An annulus is the set-theoretic diﬀerence of two ordinary
nested cells, represented by two nested Z-intervals
43-1
44.
Quadtree of guarding points
Build a compressed quadtree of guards of edges
Guards of an edge = vertices of the axis-aligned
bounding square
Stopping condition:
Stop splitting a quadtree cell when it contains only
one guard
Lemma [de Berg et al. ’98]: A square containing
g guards intersects at most g + 4λ edges
44-1
46.
How to build a quadtree of points
Sort guarding points in Z-order
For each consecutive pair of points, output their local
quadtree: their canonical bounding square and its four
children
Sort all cells and remove duplicates
Result: Compressed quadtree of guarding points in
O(sort(n)) IOs, where leaf cells are sorted in Z-order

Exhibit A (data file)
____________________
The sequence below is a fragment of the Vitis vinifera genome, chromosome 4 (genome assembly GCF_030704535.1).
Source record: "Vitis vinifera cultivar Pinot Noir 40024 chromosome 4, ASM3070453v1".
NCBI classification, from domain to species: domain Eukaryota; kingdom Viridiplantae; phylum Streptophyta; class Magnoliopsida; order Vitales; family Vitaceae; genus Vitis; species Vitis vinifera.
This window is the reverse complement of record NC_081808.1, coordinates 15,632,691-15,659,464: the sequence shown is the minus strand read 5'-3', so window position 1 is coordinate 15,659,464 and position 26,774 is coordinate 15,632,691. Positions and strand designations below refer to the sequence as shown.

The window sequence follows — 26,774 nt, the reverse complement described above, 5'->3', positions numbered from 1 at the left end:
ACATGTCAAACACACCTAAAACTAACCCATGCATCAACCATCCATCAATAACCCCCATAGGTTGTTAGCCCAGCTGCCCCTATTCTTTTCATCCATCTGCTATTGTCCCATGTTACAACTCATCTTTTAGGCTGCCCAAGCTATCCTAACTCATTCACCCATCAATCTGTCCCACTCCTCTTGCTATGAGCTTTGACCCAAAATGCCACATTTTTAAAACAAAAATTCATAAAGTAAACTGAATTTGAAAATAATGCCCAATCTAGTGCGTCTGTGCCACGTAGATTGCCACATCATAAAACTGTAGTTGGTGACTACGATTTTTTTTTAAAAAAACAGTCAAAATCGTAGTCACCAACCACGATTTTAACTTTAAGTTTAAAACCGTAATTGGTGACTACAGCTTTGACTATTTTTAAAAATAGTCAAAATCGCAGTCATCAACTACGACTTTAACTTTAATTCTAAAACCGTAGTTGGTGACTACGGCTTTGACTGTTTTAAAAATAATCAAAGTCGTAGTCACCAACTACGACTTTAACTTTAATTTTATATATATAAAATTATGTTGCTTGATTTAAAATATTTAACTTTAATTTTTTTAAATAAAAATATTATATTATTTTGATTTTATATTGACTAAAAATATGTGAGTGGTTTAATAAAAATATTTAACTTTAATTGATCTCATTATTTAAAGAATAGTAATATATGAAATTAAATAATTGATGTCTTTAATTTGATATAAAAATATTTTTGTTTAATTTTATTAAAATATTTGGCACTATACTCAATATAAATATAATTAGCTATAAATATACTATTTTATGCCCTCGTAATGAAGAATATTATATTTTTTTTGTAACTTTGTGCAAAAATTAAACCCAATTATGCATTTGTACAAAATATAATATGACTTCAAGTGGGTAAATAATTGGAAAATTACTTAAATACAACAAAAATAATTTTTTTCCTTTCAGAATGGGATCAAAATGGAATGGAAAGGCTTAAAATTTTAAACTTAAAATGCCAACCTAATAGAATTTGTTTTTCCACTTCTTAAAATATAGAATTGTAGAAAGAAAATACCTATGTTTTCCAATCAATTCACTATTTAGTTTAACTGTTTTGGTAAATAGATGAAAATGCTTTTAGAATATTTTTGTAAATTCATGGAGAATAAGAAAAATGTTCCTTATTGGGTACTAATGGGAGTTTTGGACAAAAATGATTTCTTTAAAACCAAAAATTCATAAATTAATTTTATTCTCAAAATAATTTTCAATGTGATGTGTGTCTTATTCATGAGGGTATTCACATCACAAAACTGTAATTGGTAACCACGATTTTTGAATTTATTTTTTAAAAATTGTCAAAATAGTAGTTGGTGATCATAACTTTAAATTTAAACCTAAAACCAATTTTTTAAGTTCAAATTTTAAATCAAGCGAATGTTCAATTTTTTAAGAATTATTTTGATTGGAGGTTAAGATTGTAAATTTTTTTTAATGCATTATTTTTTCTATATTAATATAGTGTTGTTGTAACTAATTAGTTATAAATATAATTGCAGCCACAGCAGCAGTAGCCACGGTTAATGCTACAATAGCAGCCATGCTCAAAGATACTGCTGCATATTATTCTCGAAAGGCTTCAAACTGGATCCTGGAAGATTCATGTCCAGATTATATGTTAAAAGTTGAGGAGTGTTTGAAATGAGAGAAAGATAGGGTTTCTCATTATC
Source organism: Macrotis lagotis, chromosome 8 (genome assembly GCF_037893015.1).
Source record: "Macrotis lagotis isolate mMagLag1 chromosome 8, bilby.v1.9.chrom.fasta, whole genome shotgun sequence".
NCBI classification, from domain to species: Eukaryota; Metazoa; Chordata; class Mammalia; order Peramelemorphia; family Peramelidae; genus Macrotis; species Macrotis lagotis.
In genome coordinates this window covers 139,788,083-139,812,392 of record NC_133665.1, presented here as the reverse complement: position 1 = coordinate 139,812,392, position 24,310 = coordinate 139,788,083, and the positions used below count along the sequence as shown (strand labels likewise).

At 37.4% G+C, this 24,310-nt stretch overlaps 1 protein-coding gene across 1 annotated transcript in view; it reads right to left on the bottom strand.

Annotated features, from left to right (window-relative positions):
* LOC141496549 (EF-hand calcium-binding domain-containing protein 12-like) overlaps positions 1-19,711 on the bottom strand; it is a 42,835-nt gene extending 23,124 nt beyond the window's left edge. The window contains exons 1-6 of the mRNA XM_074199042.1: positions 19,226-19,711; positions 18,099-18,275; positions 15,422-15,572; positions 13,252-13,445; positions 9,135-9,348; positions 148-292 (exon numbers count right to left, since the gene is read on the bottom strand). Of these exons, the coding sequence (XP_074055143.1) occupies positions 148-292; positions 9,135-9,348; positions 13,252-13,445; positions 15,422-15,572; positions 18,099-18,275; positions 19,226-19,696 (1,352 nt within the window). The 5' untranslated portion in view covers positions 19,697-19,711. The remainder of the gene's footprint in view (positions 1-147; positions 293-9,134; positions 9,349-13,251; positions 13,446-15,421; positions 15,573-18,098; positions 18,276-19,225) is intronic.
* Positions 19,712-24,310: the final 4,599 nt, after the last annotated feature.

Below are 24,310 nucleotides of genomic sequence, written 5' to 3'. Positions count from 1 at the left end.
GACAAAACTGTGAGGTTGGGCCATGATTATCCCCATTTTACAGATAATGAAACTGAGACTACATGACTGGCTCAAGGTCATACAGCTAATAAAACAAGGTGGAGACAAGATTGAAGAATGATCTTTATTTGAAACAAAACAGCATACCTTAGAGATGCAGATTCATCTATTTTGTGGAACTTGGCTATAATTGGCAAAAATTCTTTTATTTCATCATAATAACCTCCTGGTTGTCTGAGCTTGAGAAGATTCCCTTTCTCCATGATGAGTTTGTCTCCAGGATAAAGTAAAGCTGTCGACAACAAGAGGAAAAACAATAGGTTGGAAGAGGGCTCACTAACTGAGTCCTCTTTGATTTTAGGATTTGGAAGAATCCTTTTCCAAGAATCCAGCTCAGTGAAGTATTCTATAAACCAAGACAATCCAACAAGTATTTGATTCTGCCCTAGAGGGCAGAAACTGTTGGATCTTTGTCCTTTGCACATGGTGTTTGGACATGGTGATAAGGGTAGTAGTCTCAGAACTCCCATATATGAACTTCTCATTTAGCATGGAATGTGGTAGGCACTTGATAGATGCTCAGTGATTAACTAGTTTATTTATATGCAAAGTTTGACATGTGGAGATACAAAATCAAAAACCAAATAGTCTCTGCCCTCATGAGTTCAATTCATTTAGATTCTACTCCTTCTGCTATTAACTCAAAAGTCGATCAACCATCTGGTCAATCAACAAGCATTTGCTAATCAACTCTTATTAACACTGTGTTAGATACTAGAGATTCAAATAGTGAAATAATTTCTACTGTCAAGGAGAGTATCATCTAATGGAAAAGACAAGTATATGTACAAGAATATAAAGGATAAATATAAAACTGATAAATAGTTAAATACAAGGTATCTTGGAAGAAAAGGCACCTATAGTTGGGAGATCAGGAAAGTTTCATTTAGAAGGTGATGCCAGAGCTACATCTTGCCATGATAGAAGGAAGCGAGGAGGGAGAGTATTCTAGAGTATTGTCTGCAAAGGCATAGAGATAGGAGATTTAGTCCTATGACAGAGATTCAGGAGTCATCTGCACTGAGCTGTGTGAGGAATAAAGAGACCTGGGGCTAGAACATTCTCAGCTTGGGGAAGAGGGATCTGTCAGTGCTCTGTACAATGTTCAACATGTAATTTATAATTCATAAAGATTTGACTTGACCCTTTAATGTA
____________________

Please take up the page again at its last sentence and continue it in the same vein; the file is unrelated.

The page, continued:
46-1
48.
Computing cell-edge intersections
We distribute the edges of the subdivision among the
quadtree leaf cells
For each edge e, we compute the quadtree cells that
it intersects (say how)
use cache-oblivious distribution sweeping?
A quadtree leaf cell not intersected by any edge is re-
peatedly merged with a predecessor or successor cell in
Z-order
48-1
49.
Small-size quadtree
Lemma: Compressed quadtree of guards contains O(n)
leaf cells, each leaf intersected by at most O(λ) faces;
total number of face-cell intersections is O(nλ).
Build a B-tree on the set of cell-edge pairs sorted by key
(Z-index of cell)
B-tree has O(n) leaves and depth O(logB n)
49-1
50.
How to locate a single point
Search the B-tree from root to leaf with Z-index of p for
quadtree cell containing point p
= O(logB n) IOs
Check p against all O(λ) faces intersecting the cell, in